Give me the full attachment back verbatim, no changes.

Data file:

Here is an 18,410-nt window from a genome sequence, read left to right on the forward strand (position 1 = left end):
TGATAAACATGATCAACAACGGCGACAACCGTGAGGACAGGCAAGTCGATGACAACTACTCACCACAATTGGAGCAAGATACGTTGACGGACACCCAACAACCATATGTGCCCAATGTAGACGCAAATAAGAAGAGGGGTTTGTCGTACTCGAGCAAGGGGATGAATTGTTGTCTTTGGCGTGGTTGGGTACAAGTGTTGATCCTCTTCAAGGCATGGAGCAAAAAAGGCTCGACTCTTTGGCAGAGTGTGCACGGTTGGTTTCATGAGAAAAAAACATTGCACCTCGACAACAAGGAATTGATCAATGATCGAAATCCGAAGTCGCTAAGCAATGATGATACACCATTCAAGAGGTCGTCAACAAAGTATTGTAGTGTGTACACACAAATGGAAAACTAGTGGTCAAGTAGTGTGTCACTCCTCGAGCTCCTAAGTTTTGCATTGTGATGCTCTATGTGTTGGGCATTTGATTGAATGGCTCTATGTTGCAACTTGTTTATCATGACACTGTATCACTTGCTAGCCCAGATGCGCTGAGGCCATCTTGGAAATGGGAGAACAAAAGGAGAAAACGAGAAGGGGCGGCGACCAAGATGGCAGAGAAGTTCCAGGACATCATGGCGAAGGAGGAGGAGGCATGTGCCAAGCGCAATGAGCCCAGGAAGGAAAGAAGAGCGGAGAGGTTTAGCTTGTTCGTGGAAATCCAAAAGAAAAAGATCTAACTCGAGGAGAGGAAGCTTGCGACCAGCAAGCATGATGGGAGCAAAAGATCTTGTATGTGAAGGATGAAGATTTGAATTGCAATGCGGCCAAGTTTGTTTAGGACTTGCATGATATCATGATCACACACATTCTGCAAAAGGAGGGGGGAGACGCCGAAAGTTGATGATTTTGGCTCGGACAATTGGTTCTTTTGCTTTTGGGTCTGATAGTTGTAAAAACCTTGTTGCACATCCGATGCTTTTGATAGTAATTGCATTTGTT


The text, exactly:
Here is an 18,410-nt window from a genome sequence, read left to right on the forward strand (position 1 = left end):
TGATAAACATGATCAACAACGGCGACAACCGTGAGGACAGGCAAGTCGATGACAACTACTCACCACAATTGGAGCAAGATACGTTGACGGACACCCAACAACCATATGTGCCCAATGTAGACGCAAATAAGAAGAGGGGTTTGTCGTACTCGAGCAAGGGGATGAATTGTTGTCTTTGGCGTGGTTGGGTACAAGTGTTGATCCTCTTCAAGGCATGGAGCAAAAAAGGCTCGACTCTTTGGCAGAGTGTGCACGGTTGGTTTCATGAGAAAAAAACATTGCACCTCGACAACAAGGAATTGATCAATGATCGAAATCCGAAGTCGCTAAGCAATGATGATACACCATTCAAGAGGTCGTCAACAAAGTATTGTAGTGTGTACACACAAATGGAAAACTAGTGGTCAAGTAGTGTGTCACTCCTCGAGCTCCTAAGTTTTGCATTGTGATGCTCTATGTGTTGGGCATTTGATTGAATGGCTCTATGTTGCAACTTGTTTATCATGACACTGTATCACTTGCTAGCCCAGATGCGCTGAGGCCATCTTGGAAATGGGAGAACAAAAGGAGAAAACGAGAAGGGGCGGCGACCAAGATGGCAGAGAAGTTCCAGGACATCATGGCGAAGGAGGAGGAGGCATGTGCCAAGCGCAATGAGCCCAGGAAGGAAAGAAGAGCGGAGAGGTTTAGCTTGTTCGTGGAAATCCAAAAGAAAAAGATCTAACTCGAGGAGAGGAAGCTTGCGACCAGCAAGCATGATGGGAGCAAAAGATCTTGTATGTGAAGGATGAAGATTTGAATTGCAATGCGGCCAAGTTTGTTTAGGACTTGCATGATATCATGATCACACACATTCTGCAAAAGGAGGGGGGAGACGCCGAAAGTTGATGATTTTGGCTCGGACAATTGGTTCTTTTGCTTTTGGGTCTGATAGTTGTAAAAACCTTGTTGCACATCCGATGCTTTTGATAGTAATTGCATTTGTT